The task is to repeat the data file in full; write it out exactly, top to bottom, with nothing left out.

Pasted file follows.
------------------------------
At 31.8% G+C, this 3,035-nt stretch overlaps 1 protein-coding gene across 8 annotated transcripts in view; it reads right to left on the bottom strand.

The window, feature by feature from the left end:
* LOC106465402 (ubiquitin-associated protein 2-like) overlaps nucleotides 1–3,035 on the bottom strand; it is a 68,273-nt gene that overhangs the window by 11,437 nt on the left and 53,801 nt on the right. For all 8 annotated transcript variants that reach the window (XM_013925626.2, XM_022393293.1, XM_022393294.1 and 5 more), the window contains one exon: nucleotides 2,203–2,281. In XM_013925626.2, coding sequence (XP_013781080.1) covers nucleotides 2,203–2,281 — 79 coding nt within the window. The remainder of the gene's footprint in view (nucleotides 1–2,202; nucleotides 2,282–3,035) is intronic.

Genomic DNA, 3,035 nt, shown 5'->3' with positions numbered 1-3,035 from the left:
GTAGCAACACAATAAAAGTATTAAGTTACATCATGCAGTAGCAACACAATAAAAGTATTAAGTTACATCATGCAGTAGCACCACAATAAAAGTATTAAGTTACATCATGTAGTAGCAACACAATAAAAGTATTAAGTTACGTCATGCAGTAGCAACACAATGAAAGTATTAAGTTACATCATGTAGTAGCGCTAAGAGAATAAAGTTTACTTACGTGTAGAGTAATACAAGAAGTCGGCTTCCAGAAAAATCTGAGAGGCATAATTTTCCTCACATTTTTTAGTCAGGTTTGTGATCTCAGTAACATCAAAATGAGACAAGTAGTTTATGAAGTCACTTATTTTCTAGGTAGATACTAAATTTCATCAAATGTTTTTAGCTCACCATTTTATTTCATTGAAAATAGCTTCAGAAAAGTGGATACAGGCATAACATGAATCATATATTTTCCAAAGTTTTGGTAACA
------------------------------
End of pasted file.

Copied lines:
At 31.8% G+C, this 3,035-nt stretch overlaps 1 protein-coding gene across 8 annotated transcripts in view; it reads right to left on the bottom strand.

The window, feature by feature from the left end:
* LOC106465402 (ubiquitin-associated protein 2-like) overlaps nucleotides 1–3,035 on the bottom strand; it is a 68,273-nt gene that overhangs the window by 11,437 nt on the left and 53,801 nt on the right. For all 8 annotated transcript variants that reach the window (XM_013925626.2, XM_022393293.1, XM_022393294.1 and 5 more), the window contains one exon: nucleotides 2,203–2,281. In XM_013925626.2, coding sequence (XP_013781080.1) covers nucleotides 2,203–2,281 — 79 coding nt within the window. The remainder of the gene's footprint in view (nucleotides 1–2,202; nucleotides 2,282–3,035) is intronic.

Genomic DNA, 3,035 nt, shown 5'->3' with positions numbered 1-3,035 from the left:
GTAGCAACACAATAAAAGTATTAAGTTACATCATGCAGTAGCAACACAATAAAAGTATTAAGTTACATCATGCAGTAGCACCACAATAAAAGTATTAAGTTACATCATGTAGTAGCAACACAATAAAAGTATTAAGTTACGTCATGCAGTAGCAACACAATGAAAGTATTAAGTTACATCATGTAGTAGCGCTAAGAGAATAAAGTTTACTTACGTGTAGAGTAATACAAGAAGTCGGCTTCCAGAAAAATCTGAGAGGCATAATTTTCCTCACATTTTTTAGTCAGGTTTGTGATCTCAGTAACATCAAAATGAGACAAGTAGTTTATGAAGTCACTTATTTTCTAGGTAGATACTAAATTTCATCAAATGTTTTTAGCTCACCATTTTATTTCATTGAAAATAGCTTCAGAAAAGTGGATACAGGCATAACATGAATCATATATTTTCCAAAGTTTTGGTAACA